Image: To be clear, you don't get all of this at once, or it'd be a weird weather day if you did! Source: BoM.
Australia's Desert Regions
As a result of Australia’s climate drivers, the country is home to extensive and famous desert regions accounting for roughly 18% of the country's land area. These regions are predominantly found in the central and western parts of the country. Notable deserts include the Great Victoria Desert and the Great Sandy Desert, as well as smaller deserts such as the Simpson Desert and the Gibson Desert.
Great Victoria Desert
As Australia's largest desert, the Great Victoria Desert stretches across southern Western Australia to western South Australia. This sand-dune dominated landscape is interspersed with salt lakes and is home to a myriad of wildlife. While it may be the largest, it isn't the hottest – but temperatures can still soar to well above 40°C in summer.
Great Sandy Desert
Situated in Western Australia's north-west, the Great Sandy Desert is characterised by vast red sand plains and dunes. It's an area rich in indigenous history, with many ancient rock engravings and art sites.
The Tanami Desert, northwest of Alice Springs, is an isolated area featuring rocky hills and spinifex grasslands. Home to Indigenous communities, it holds cultural significance and is notable for its gold mining activities, despite its harsh and remote nature.
Recognised by its iconic red sand dunes, the Simpson Desert is primarily located in the Northern Territory, extending into Queensland and South Australia. Its most distinguishing feature are the parallel sand dunes, some of which run north-south for over 100 kilometres and provide a dramatic landscape contrasted by the occasional claypan.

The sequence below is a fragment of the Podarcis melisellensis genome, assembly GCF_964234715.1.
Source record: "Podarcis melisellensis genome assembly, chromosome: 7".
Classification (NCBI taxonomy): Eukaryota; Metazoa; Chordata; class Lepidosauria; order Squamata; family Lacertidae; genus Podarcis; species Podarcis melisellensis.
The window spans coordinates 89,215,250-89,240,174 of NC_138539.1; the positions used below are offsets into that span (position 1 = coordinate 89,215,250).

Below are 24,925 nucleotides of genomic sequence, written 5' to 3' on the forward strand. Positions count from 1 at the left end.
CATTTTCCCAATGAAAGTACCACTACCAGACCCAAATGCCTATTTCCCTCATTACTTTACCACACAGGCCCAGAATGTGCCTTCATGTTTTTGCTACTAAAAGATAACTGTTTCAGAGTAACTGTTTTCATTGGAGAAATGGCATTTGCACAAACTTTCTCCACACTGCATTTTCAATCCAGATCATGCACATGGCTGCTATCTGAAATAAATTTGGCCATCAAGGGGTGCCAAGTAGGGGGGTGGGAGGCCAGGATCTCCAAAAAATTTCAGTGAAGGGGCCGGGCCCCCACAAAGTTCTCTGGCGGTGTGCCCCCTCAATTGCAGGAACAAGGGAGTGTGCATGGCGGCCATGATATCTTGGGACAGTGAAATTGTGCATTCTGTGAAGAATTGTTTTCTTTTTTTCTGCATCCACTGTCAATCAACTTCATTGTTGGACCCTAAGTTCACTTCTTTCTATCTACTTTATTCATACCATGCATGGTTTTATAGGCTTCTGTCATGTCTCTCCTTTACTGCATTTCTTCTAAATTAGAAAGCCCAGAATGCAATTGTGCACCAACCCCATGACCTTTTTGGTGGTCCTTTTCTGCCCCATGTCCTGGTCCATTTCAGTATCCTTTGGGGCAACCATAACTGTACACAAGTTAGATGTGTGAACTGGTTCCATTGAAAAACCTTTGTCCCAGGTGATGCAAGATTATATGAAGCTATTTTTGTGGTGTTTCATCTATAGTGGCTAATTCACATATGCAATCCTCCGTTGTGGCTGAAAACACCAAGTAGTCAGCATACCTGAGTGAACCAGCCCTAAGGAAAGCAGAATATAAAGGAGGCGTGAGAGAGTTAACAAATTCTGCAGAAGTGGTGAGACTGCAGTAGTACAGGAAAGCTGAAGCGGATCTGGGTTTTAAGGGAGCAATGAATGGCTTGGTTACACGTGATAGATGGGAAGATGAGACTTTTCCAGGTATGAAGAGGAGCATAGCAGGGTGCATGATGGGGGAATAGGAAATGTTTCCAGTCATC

Image: "Big Red" sand dune in the Simpson desert, near Birdsville. Source: iStock
Situated between the Great Sandy and Great Victoria Deserts in Western Australia, the Gibson Desert is a vast area of gravelly plains, sand dunes, and occasional salt lakes. It becomes a vibrant spectacle after rains, with wildflowers blooming in profusion.
Little Sandy Desert
As the name suggests, this desert is smaller than its neighbouring Great Sandy Desert but shares many of its characteristics. Located in Western Australia, it comprises mainly sand plains and dunes.
Spanning across parts of South Australia, Queensland, and New South Wales, this desert features extensive dune fields and occasional clay pans. It's known for the rare desert mound springs fed by the Great Artesian Basin, offering a vital water source in the arid landscape, and is named for the Polish explorer who named Mt Kosciuszko.
Sturt Stony Desert
Located in the north-east of South Australia and extending into Queensland and New South Wales, this desert stands out due to its gibber-covered landscape. Named after Charles Sturt, an explorer who encountered its challenging terrain, it features vast plains dotted with hard, weathered stones.
Located in South Australia, the Tirari Desert encompasses dunes and salt pans. It's closely associated with the Lake Eyre Basin and becomes a focal point for tourists, especially during the rare occasions when Lake Eyre fills with water.
Image: This doesn't happen often. Source: iStock.
Located in South Australia's far north, the Pedirka Desert is a smaller, lesser-known desert. It's characterised by red sand dunes and stony plains, with sparse vegetation.
Flora and Fauna in Australia's Deserts
Though deserts might seem inhospitable at first glance, they are teeming with life. Plants like spinifex grasses are perfectly adapted to the arid conditions, forming the primary vegetation. Remarkably, after rare rainfalls, the desert can burst into a riot of wildflowers, transforming the landscape into a colourful spectacle.
As for fauna, various species have evolved unique adaptations to survive in these harsh environments. Animals such as the thorny devil, which collects water through grooves in its skin, and the nocturnal bilby, which escapes the daytime heat by burrowing, showcase the resilience and ingenuity of desert wildlife.
We can never see too many pics of bilbies. Source: iStock.
© Weatherzone 2023
15:11 AEDT Brisbane just tossed and turned through its warmest summer on record based on overnight minimum temperatures, with the city also registering one of its top two warmest summers on record based on the mean temperature.